It’s Not What You Know, But Who You Know

It’s Not What You Know, But Who You Know

Matthew 5:19-20

Dr. Jim Denison

This week has been truly historic for the Metroplex, as Billy Graham has returned one last time. How God has blessed us through Dr. Graham’s preaching and through the remarkable crusade events. Dr. Graham came to help us continue to fulfill the Great Commission, making disciples of all nations, beginning in this Jerusalem. God brought him here to help us continue to win the spiritual battle for the souls of millions of lost people living in the Metroplex…and each night, thousands responded to his invitation to faith in Jesus Christ. Another chapter has been written in the miraculous story that is Billy Graham and his ministry.

But Dr. Graham’s own stories always reveal his humility. For instance, he has told about the time during one of his crusades when he went for a walk to mail a letter. He asked a young boy along the way how to find the post office, and the boy told him. Then Dr. Graham said to the boy, “In my sermon tonight I’ll be telling people how to get to heaven. Would you like to come and listen?” The boy thought for a moment and said, “No, mister, I don’t think so—you don’t even know the way to the post office.”

Our country faces grave challenges in these days. Economic hard times; a looming war with Iraq; continued bombings by terrorists with threats of more; the Washington area sniper; mounting problems with AIDS and drug abuse. But the single greatest problem America faces today is that it hasn’t heard Billy Graham’s sermon. It doesn’t know how to get to heaven. It thinks it does, and that’s part of the problem, the tragedy.

This morning I want to be absolutely sure that you know how to spend your eternity with God, and how to be great once you’re there. I will never preach a sermon which is more important than this one.

How to be great in heaven

Jesus’ Sermon continues: “Anyone who breaks one of the least of these commandments and teaches others to do the same will be called least in the kingdom of heaven, but whoever practices and teaches these commands will be called great in the kingdom of heaven” (19). Here Jesus shows us who will be great in heaven, and who will be least.

The “great” will be those who “practice and teach” the word of God. Both are crucial, and in this order. The “least” will be those who break the “least” of the commandments of God and influence others to do the same. Those who do not live by the word and will of God, and lead others away from his word as well.

Practice and then preach. This is how we conform to the image of Christ, achieving God’s definition of success for our lives. This is how we are like Jesus, and how we help other people follow Jesus.

This is why Billy Graham will be great in heaven—not because he has preached to two billion people, but because he first practiced what he preached.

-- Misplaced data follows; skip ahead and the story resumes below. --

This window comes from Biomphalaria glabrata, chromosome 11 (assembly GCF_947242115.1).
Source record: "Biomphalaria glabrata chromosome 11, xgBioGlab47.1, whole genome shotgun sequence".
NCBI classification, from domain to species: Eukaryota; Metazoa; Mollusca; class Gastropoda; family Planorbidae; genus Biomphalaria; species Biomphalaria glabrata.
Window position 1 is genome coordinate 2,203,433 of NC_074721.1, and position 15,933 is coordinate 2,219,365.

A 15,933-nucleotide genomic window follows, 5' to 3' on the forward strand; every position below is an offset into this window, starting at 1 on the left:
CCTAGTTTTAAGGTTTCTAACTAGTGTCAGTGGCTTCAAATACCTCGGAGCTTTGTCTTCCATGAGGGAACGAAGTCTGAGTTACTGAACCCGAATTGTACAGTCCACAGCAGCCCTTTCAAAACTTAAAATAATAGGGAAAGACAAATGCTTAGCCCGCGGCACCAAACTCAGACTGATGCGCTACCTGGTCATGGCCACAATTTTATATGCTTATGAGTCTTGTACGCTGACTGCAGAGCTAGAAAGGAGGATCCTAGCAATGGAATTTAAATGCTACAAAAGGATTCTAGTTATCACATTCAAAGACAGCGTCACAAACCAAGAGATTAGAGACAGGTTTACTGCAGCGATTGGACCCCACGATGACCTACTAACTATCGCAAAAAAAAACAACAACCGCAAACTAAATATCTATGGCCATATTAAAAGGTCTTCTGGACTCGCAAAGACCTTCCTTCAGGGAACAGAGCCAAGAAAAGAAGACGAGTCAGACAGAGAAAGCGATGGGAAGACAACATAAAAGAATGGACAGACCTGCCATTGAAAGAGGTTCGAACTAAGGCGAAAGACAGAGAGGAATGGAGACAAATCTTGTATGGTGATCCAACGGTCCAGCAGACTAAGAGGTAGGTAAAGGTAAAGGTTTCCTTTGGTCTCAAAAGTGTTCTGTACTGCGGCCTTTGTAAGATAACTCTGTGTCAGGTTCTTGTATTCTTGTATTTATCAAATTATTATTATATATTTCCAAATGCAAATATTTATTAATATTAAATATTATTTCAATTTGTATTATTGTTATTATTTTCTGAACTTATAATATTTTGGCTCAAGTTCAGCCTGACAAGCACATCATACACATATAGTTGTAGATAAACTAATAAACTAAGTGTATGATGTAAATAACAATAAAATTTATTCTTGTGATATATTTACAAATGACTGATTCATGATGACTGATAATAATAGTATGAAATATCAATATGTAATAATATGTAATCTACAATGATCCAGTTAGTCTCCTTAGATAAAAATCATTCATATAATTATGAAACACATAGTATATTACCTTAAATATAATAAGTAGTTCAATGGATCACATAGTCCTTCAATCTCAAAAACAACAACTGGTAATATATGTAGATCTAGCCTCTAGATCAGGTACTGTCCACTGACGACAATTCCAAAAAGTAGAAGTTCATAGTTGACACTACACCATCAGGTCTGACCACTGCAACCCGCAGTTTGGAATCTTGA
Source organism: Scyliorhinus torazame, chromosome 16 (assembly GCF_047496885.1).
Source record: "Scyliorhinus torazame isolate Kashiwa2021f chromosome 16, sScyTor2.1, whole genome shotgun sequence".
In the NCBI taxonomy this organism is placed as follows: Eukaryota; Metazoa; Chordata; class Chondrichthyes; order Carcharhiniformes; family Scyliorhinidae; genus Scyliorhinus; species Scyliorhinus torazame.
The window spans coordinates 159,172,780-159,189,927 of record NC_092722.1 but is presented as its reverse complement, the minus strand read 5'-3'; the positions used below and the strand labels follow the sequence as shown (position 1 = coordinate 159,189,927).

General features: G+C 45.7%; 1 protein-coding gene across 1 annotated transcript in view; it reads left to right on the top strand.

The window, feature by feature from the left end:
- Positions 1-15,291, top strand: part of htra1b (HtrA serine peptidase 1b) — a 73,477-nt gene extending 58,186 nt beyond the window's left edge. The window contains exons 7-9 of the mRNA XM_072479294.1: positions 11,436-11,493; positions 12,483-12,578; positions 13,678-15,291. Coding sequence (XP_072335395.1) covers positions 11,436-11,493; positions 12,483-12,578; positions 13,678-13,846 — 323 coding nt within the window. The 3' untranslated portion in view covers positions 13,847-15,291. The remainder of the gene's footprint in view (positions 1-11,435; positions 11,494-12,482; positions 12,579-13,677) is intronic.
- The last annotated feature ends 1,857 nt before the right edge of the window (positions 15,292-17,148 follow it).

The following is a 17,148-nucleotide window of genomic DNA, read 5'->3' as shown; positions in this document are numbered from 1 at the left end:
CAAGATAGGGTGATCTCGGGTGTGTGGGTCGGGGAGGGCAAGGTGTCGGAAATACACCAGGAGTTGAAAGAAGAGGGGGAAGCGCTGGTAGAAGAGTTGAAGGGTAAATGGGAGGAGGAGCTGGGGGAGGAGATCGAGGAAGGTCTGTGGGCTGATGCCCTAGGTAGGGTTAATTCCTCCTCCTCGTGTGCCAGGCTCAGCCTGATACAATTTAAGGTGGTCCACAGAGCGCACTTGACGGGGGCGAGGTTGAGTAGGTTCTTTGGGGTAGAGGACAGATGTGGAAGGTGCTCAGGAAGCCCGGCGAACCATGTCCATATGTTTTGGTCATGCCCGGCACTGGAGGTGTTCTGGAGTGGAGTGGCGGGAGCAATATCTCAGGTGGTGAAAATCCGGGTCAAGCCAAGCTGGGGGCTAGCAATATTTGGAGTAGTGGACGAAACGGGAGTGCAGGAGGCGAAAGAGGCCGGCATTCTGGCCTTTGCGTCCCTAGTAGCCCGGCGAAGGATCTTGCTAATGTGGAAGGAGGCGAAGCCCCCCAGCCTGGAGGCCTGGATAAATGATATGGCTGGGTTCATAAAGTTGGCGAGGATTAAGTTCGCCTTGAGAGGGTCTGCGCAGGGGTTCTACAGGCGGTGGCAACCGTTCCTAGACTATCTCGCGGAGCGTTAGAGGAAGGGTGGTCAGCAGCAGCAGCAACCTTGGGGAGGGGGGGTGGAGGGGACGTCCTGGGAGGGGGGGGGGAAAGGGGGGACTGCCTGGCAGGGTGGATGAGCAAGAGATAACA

Dr. Graham will not step onto an elevator alone if a woman is in that elevator alone. An associate always goes into a hotel room before he does. He will not eat a meal alone with a woman except his wife. He has taken not one dollar from the collections given at his Missions, drawing only a salary which is publicly disclosed. His team has always undercounted the crowds at his meetings, lest he be accused of exaggeration.

Years ago, Larry King asked Dr. Graham what his greatest fear in life might be. His answer: “My greatest fear is that I might do something before I die which would bring dishonor to my Lord.”

His life is his most powerful sermon. So is yours. So is mine.

How to miss heaven

So Jesus shows us how to be great in heaven. Now let’s ask an even more urgent question: how do we get there? “For I tell you that unless your righteousness surpasses that of the Pharisees and teachers of the law, you will certainly not enter the kingdom of heaven” (v. 20).

“I tell you”—these words come from Jesus himself.

Your righteousness must “surpass,” an emphatic word which means to go far beyond, to outdistance greatly.

Your “righteousness” must surpass that of the scribes and Pharisees. What was theirs? What must ours be?

The Pharisees were a small group, never more than 6,000 men. Their name meant “separated ones,” and it describes their passionate commitment to separation from regular life in obedience to the minutia of the Torah, the Law of God.

The Pharisees calculated that the Law contained 248 commandments and 365 prohibitions, and they aspired to keep them all.

Here is an example. To write on the Sabbath was to work, and this was prohibited. But what is “writing?” “He who writes two letters of the alphabet with his right hand or with his left hand, whether of one kind or of two kinds, if they are written with different inks or in different languages, is guilty. Even if he should write two letters from forgetfulness, he is guilty, whether he has written them with ink or with paint, red chalk, vitriol, or anything which makes a permanent mark. Also, he that writes on two walls that form an angle, or on two tablets of his account book so that they can be read together is guilty …But, if anyone writes with dark fluid, with fruit juice, or in the dust of the road, or in sand, or in anything which does not make a permanent mark, he is not guilty” (Barclay 1.129).

No group in human history has been more religious than were the Pharisees. If it were possible to go to heaven through human effort, their reservations in paradise would have been guaranteed.

But they were not: “unless your righteousness surpasses that of the Pharisees and teachers of the law, you will certainly not enter the kingdom of heaven.” “Certainly not” is a double negative: “by no means,” “there is no way that” you can enter heaven unless you are more righteous before God than were the Pharisees, the most religiously righteous people on earth.